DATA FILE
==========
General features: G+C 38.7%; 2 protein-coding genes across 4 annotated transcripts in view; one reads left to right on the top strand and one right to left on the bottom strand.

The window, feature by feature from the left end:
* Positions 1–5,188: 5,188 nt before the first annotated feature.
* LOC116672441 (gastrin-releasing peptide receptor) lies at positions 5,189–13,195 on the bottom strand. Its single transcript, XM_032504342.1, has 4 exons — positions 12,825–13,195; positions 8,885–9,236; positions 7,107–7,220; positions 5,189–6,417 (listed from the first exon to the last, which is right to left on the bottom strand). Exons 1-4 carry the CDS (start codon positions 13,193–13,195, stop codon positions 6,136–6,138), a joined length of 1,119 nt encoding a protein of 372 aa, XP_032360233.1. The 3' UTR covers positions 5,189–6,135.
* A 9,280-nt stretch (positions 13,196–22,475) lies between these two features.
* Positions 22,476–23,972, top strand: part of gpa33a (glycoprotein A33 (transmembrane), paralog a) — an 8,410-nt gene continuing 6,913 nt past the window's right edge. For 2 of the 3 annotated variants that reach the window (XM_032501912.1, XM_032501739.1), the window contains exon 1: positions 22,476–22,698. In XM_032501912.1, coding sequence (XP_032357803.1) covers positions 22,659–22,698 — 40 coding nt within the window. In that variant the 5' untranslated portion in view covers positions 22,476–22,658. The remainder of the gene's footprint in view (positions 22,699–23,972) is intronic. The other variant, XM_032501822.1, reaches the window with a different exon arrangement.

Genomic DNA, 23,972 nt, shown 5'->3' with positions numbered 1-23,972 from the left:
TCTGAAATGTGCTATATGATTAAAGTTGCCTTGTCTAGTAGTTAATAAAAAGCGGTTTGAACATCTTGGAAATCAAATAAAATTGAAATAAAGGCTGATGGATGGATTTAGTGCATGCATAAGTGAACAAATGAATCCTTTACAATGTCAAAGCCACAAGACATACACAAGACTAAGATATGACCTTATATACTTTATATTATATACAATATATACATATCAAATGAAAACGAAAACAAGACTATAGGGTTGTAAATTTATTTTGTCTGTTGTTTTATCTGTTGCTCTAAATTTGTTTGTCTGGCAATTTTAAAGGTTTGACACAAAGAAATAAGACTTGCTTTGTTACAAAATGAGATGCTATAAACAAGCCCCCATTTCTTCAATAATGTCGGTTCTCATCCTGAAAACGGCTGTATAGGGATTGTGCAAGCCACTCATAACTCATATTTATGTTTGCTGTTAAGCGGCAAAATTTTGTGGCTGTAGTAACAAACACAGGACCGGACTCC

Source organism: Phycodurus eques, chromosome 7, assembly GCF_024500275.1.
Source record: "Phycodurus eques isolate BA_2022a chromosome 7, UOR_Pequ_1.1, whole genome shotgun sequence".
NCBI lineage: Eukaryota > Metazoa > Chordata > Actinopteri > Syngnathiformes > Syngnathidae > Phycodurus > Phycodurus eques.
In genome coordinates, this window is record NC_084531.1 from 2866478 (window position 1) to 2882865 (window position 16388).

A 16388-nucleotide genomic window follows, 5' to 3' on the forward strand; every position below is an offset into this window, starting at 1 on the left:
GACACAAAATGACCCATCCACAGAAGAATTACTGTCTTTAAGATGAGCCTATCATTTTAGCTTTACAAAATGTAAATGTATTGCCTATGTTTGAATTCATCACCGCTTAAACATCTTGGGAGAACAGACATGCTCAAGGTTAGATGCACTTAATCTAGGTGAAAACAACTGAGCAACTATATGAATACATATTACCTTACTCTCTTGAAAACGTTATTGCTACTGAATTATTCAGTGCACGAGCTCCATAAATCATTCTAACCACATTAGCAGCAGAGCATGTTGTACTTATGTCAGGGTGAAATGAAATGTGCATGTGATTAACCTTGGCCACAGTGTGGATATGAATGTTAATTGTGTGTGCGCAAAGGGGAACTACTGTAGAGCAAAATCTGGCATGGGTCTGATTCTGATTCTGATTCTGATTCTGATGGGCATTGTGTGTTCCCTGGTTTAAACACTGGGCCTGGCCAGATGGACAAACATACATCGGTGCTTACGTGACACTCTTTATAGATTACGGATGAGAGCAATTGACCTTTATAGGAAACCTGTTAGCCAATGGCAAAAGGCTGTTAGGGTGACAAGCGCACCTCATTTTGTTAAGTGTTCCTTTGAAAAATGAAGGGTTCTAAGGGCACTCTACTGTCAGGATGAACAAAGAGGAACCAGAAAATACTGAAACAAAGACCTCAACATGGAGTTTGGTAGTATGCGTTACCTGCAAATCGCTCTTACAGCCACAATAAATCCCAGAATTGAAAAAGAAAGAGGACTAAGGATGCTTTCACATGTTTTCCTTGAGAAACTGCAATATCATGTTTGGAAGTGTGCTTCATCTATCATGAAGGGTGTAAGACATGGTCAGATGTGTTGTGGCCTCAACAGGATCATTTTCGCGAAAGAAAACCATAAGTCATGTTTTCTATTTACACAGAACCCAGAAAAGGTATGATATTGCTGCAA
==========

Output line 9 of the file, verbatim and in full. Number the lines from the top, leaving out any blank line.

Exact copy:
Source organism: Phycodurus eques, chromosome 7, assembly GCF_024500275.1.